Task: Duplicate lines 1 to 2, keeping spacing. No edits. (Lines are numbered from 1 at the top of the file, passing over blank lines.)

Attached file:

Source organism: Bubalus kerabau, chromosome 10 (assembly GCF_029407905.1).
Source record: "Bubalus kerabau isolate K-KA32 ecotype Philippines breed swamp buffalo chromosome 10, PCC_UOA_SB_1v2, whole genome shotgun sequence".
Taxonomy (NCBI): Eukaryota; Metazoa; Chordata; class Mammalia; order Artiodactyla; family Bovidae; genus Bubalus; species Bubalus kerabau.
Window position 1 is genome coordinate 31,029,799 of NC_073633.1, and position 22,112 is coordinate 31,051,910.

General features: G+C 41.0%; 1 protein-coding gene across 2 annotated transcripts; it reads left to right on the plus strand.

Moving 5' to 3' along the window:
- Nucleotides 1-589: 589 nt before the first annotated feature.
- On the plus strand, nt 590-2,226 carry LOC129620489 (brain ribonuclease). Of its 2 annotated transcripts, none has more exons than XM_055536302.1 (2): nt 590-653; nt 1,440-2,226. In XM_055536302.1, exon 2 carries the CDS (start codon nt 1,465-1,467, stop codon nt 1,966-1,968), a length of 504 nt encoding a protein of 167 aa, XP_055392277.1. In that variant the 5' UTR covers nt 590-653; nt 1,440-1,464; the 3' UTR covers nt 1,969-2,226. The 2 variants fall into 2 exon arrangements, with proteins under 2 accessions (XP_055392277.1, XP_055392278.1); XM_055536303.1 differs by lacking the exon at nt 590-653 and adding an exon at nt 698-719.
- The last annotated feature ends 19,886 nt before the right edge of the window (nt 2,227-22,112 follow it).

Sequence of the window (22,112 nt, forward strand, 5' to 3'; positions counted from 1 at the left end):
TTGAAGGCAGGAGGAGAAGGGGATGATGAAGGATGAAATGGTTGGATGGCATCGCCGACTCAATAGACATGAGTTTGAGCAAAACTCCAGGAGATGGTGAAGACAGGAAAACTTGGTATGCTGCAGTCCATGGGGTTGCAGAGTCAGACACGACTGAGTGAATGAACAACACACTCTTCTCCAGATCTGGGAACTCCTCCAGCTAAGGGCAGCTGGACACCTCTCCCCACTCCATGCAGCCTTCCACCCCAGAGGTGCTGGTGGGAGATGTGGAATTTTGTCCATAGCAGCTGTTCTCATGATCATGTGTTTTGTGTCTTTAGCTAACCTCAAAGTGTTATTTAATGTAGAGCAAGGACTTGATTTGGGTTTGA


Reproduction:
Source organism: Bubalus kerabau, chromosome 10 (assembly GCF_029407905.1).
Source record: "Bubalus kerabau isolate K-KA32 ecotype Philippines breed swamp buffalo chromosome 10, PCC_UOA_SB_1v2, whole genome shotgun sequence".